Jane the Virgin is also one of the most politically active fictional TV shows I’ve seen.  Other shows may use politics as a small plot point here and there, but Jane the Virgin sets itself in modern day, where the characters can react to politics and other current events as they happen.  It makes the show even more relevant than it already is, and may serve to get viewers more interested in current events and activism.  And it makes so much sense that the show is like this, because Gina Rodriguez, who plays Jane, is very politically and socially active.  She advocates for many minority groups on social media, and has an Instagram feature called #MovementMondays where she highlights minority actors and activists to get her followers learning and excited about change.

One example of current politics done well in Jane the Virgin is the status of Jane’s grandmother, Alba.  Alba is a Venezuelan immigrant, and when the show begins, she is completely undocumented.  For this reason, she is deathly afraid of police and other authority figures, and wants to apply for her green card but is afraid her lengthy illegal status will get her deported if she applies.  Jane and her mother help Alba overcome her fears and apply for her green card, and she later ends up marching in a protest to advocate for herself and for her boyfriend, who is undocumented when they meet.  It’s a very real situation for many here in the US, and Alba becomes a stronger character because she overcame her fear.

But there are other political statements that feel like they’ve been forced into the plot.  For example, Jane begins dating Fabian, one of her father’s coworkers, and feels she is ready for casual sex.  So she goes for it, showing up at his apartment dressed to impress, but Fabian ends up talking to her for two hours about books.  She’s frustrated, obviously.  But at the beginning of the scene where Jane tries to bring up her intentions, Fabian first asks a question about one of the books, to which Jane replies with a statement about free speech for everyone.  Then they launch into the sex conversation.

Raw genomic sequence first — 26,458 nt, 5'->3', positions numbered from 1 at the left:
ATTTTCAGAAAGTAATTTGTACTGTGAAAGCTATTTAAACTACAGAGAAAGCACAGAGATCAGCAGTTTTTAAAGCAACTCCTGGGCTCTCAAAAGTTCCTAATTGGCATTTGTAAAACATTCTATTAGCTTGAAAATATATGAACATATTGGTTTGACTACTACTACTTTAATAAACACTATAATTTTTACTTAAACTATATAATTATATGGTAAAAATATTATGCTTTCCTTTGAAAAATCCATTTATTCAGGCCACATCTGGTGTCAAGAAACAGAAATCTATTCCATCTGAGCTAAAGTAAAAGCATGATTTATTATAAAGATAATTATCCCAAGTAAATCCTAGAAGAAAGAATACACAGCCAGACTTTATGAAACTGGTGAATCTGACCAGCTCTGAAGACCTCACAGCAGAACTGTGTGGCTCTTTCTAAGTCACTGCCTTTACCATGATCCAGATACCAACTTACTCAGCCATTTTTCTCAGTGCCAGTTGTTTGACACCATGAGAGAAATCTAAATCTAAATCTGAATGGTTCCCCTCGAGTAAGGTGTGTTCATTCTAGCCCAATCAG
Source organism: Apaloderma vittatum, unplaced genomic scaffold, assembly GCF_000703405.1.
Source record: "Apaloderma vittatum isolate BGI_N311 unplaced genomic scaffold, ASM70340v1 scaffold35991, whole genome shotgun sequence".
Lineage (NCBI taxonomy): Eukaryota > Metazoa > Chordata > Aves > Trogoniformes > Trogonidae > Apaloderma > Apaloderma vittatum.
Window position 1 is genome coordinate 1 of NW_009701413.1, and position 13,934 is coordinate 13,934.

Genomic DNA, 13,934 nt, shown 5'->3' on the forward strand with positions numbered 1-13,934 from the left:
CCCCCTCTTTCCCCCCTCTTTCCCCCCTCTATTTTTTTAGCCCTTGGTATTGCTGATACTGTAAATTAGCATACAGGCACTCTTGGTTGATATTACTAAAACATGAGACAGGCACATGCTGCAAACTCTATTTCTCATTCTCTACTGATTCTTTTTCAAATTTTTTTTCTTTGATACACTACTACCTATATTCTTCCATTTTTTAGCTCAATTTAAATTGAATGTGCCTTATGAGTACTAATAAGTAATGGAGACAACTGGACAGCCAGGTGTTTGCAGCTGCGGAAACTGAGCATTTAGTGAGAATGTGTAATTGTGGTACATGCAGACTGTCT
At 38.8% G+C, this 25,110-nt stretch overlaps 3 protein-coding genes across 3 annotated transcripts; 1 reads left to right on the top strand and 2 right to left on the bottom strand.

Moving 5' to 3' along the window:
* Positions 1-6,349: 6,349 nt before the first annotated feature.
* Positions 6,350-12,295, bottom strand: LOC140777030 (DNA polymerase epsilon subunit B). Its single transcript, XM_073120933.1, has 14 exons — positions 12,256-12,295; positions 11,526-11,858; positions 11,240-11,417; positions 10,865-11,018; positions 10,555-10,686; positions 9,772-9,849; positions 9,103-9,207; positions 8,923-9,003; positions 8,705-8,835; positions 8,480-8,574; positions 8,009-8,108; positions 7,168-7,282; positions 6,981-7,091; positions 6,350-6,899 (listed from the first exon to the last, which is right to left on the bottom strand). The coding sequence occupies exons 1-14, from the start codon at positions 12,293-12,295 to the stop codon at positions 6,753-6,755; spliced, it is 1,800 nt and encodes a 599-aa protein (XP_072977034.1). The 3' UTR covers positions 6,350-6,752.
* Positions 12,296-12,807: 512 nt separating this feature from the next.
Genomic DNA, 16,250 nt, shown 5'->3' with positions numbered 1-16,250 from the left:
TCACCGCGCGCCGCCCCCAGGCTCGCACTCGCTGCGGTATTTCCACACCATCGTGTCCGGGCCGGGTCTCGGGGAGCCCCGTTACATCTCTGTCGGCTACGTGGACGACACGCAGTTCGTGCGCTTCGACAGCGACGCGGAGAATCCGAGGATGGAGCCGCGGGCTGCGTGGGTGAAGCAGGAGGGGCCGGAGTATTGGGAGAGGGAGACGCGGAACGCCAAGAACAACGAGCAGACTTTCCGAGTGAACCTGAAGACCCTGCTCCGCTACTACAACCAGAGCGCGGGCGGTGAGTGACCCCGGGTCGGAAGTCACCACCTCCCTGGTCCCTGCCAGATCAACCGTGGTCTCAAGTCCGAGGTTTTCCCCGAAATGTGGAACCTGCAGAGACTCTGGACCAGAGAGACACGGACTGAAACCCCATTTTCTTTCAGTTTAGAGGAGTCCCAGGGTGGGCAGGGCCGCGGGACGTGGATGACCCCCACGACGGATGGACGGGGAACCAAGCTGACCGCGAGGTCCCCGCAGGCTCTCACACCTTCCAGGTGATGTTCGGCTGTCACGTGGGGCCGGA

To me, that interaction felt forced.  It didn’t flow like a real conversation might have.  We didn’t see any of the previous book conversation, and after that one statement was made, there was no follow-up.  It wasn’t part of the plot, or part of any character’s development.  It was social commentary with no basis in the story, stuck into a conversation seemingly at the last minute.

Another thing that bothers me is the use of Jane’s child, Mateo.  At this point in the show, Mateo is about 4 years old.  Like any 4-year-old, he notices things about the world and wonders about them.  But I don’t know if the statements he makes are ones that a 4-year-old would think to ask.  He asks about abstract and complex concepts often.  Of course, young children are often much wiser than we give them credit for, and can surprise us with incredibly deep questions.  But the way they ask them is different than the way an adult or an older child would ask them, and I think Mateo’s writers may need to further study the way 4-year-olds process information.  Also, the fact that Mateo is even used at all to further the show’s political agenda (because it’s clear there is one) is a tad cringe-y to me.  Kids themselves do ask intelligent, political questions, but Mateo is used more as a mouthpiece for the writers than his own character, and that’s not the high quality storytelling that Jane the Virgin has shown previously.

Another show that makes political statements often is the comedy Last Man Standing.  Its views are on the complete opposite end of the spectrum from those on Jane the Virgin, but the statements are usually more tastefully made because the characters’ political leanings are often a crucial part of the plot.  The father character on the show, Mike, holds opposite political views from his oldest daughter and some of his friends, and these differences are sometimes the basis of entire episodes.  As a sitcom, political differences make good fodder for jokes intertwined with the characters’ (and presumably the writers’) deeper values.